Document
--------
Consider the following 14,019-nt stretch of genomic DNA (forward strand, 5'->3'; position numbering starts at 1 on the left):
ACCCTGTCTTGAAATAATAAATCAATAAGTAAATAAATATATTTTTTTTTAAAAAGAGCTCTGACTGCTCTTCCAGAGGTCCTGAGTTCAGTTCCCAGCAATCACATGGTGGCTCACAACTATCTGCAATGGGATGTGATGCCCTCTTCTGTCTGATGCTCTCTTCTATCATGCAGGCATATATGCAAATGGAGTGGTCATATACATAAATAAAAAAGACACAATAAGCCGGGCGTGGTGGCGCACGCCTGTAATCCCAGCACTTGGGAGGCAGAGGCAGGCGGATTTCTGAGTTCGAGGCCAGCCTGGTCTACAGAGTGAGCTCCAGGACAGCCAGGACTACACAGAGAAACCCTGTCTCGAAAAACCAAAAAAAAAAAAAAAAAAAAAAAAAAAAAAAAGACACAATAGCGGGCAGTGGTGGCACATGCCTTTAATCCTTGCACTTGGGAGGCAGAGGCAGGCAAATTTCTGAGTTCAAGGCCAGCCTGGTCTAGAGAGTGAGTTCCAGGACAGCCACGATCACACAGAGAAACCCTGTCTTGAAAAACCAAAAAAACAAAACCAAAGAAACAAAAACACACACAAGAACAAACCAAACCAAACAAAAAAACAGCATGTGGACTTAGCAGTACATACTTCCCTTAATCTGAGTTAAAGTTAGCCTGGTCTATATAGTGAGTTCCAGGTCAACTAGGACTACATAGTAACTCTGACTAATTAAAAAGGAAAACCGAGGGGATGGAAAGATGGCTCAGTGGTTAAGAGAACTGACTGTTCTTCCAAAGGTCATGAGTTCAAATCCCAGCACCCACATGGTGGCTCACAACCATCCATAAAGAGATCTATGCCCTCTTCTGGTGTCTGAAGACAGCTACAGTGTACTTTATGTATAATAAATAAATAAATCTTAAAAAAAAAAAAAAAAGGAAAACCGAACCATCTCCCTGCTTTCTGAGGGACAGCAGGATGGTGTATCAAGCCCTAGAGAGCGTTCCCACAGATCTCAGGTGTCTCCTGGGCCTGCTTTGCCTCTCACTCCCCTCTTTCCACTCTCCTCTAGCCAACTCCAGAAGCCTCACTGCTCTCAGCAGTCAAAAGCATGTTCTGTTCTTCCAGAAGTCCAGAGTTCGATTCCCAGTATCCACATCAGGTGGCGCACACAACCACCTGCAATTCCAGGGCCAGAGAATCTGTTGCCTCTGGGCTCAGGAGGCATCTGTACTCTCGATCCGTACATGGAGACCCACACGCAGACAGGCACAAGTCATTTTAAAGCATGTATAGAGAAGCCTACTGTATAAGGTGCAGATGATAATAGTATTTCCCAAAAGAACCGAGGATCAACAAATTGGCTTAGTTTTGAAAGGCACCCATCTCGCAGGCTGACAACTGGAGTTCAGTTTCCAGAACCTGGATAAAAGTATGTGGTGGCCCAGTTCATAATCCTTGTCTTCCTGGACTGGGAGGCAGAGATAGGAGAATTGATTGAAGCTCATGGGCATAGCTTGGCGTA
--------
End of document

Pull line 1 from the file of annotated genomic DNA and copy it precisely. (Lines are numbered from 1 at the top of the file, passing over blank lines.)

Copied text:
Consider the following 14,019-nt stretch of genomic DNA (forward strand, 5'->3'; position numbering starts at 1 on the left):